DEEP down, most of us want to fit in with the crowd, and psychologists are exploiting this urge to conform to encourage environmentally friendly behaviour.
Researchers led by Wesley Schultz at California State University in San Marcos and Jessica Nolan, now at the University of Scranton in Pennsylvania, have found that people will cut their electricity usage if told that their neighbours use less than they do.
In one experiment, the researchers left information with households in San Marcos asking them to use fans rather than air conditioners at night, turn off lights and take shorter showers. Some messages simply stressed energy conservation, some talked about future generations, while others emphasised the financial savings. But it was the flyers that implored residents to join with their neighbours in saving energy that were most effective in cutting electricity consumption (Personality and Social Psychology Bulletin, vol 34, p 913).
In another study, the researchers told households what others in their neighbourhood used on average. High users cut their consumption in response, but low users increased theirs. The problem disappeared if the messages were reinforced with sad or smiley faces. The smileys received by the residents who were already saving energy provided sufficient encouragement for them to keep doing so (Psychological Science, vol 18, p 429).
MOST people seem to conserve energy if provided with real-time feedback on how much they are using. But feedback can be too immediate.
For instance, Janet Swim has a General Motors car that shows her mileage per gallon plummeting each time she accelerates. It's just not very useful, she argues, because it's hard to place that momentary piece of feedback in the context of her overall driving behaviour and fuel efficiency.
In contrast, the Toyota Prius display shows mileage per gallon over 5-minute intervals for the previous half-hour. With that contextual information, people can experiment with different driving styles to see how they affect mileage, and even compete with themselves to improve over time. The 2010 Honda Insight goes one better, flashing up an image of a trophy to reward thrifty driving.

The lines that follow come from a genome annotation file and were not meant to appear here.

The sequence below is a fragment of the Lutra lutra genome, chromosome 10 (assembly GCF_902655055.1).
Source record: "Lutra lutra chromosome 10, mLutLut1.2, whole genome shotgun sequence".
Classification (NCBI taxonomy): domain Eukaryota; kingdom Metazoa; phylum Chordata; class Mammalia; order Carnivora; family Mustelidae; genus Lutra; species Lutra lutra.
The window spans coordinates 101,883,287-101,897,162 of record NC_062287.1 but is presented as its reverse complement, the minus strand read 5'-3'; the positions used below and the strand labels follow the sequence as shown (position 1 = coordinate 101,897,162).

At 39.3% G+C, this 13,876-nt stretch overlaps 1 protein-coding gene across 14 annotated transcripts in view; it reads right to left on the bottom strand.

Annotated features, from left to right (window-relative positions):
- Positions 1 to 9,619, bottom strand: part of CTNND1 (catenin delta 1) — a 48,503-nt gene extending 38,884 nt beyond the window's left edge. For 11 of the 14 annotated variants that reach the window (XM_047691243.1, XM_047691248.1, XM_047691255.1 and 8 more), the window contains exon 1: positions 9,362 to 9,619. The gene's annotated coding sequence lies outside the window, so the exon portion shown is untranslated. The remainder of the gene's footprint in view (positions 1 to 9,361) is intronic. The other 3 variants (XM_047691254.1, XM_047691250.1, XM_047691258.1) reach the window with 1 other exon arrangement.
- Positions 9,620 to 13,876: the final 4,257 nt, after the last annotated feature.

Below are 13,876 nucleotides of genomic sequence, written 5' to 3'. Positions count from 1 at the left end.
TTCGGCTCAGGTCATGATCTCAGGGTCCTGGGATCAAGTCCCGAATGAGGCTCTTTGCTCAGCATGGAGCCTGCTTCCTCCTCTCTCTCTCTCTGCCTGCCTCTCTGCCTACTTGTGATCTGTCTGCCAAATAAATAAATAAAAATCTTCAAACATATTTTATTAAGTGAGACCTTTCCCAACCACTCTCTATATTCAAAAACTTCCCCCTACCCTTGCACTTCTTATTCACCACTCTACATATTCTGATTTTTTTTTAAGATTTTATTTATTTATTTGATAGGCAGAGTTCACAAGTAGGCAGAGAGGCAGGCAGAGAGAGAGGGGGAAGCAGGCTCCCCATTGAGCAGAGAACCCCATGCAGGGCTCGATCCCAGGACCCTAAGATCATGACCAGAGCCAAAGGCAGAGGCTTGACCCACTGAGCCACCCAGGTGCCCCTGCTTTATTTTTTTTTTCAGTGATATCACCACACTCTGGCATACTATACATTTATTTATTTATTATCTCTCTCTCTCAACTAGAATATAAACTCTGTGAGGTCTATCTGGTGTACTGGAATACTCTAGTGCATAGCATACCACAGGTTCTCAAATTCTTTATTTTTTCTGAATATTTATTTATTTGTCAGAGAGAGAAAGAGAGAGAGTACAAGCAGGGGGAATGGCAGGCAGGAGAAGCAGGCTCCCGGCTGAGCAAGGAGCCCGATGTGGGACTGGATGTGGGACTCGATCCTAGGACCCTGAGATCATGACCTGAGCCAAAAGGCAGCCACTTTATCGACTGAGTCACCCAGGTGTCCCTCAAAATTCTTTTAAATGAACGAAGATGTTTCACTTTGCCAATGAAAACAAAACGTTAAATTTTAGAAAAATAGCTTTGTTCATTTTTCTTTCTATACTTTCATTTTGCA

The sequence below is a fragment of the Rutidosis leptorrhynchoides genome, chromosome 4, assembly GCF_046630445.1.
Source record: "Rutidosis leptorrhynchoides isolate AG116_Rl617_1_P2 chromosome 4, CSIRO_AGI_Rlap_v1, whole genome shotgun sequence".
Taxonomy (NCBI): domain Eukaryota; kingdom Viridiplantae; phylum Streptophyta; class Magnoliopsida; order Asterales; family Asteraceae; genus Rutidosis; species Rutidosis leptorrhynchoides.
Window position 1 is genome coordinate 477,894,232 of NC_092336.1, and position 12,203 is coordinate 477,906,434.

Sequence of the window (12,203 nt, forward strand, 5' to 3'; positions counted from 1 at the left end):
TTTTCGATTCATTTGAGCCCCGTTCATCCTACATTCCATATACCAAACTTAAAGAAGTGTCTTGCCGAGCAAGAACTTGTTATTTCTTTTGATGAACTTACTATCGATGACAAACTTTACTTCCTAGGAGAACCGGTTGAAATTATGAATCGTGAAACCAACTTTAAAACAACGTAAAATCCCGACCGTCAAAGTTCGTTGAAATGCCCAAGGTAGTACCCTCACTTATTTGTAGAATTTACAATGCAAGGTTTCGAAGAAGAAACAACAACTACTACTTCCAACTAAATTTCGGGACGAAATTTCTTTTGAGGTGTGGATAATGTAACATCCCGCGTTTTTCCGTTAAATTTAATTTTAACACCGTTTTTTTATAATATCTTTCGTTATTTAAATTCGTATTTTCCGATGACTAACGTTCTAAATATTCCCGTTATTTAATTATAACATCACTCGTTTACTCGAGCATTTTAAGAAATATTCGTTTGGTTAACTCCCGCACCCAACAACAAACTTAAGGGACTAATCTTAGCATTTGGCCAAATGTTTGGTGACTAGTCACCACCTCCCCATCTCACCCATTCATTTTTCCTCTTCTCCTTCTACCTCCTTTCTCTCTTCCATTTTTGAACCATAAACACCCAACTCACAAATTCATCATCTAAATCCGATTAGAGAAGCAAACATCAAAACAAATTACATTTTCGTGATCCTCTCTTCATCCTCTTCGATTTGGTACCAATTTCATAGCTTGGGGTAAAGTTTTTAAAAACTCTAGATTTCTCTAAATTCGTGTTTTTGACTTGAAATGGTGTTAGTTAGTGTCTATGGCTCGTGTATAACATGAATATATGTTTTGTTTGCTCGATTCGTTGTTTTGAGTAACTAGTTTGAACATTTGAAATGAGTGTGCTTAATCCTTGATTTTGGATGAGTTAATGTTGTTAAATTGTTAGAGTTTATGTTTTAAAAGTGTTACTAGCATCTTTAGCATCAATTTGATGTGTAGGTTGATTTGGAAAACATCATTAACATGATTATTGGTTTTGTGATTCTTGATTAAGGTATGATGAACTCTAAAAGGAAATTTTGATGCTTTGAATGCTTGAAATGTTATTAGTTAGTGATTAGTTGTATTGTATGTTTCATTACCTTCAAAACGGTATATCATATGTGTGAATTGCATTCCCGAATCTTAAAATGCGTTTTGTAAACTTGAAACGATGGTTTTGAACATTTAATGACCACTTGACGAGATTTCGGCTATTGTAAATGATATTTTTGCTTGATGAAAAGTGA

The benefits of feedback are not restricted to car gadgets. Studies show that devices that display domestic energy usage produce savings of between 5 and 12 per cent.
EVERY spring, selected student dormitories at Oberlin College in Ohio compete to discover which one can cut energy use by the most. Computer screens give the students detailed feedback on electricity consumption, and in one study dorms cut their electricity use by 55 per cent (International Journal of Sustainability in Higher Education, vol 8, p 16).
The researchers running the study have not yet crunched their numbers to separate out the effects of competition from the feedback on electricity consumption, but the large savings compared to other studies that lack a competitive element suggest a strong effect. "The competition, at least in this environment, is critical," says John Petersen, Oberlin's head of environmental studies.
Petersen concedes that Oberlin may attract students with green sensibilities atypical of society at large. The project is about to extend into the real world. Equipment to provide detailed feedback on electricity use will be fitted into 53 apartments and six business units in a development now under construction in the city of Oberlin. "We hope to create volunteer groups that will compete with one another," says psychologist Cindy Frantz.
Here and now
PEOPLE have to be persuaded to act on climate change even though the benefit won't be felt for decades. Research by David Hardisty and Elke Weber of Columbia University in New York suggests ways to achieve this.
Hardisty and Weber have found that people respond in exactly the same way to decisions involving future environmental gains and losses as they do when making financial decisions (Journal of Experimental Psychology: General, vol 138, p 329). This allows psychologists' knowledge of how to manipulate financial decision-making to be brought into play.
For instance, schemes that give people an upfront cash payment for insulating their home will work better than those promising long-term savings, even if the people receiving cash end up paying a little more in the long run.
And because we are generally more worried about future losses than we are impressed by future gains, messages are more effective if framed to warn people that they will lose $500 over 10 years if they don't follow a particular course of action to limit climate change than if they are told they'll be $500 better off if they do take action.
AS SOCIAL animals, we like to interact with others and take inspiration from their actions. Psychologists are working out how to exploit this to spread behaviours that will help limit climate change. "My sense is that social networks are going to be important," says Swim.
Allowing people to document successes in saving energy on their Facebook pages could drive change among their friends, and the Oberlin team is considering integrating this into its urban residence experiment.
Tawanna Dillahunt and colleagues at Carnegie Mellon University in Pittsburgh, Pennsylvania, think such opportunities presented by Facebook can be combined with our liking for furry animals. Inspired by the attachment that people can develop towards Tamagotchi virtual pets, the team is testing the persuasive power of a "virtual polar bear" standing on an ice floe that grows bigger as people adopt environmentally friendly behaviours such as taking shorter showers. Initial results suggests the polar bear has pull.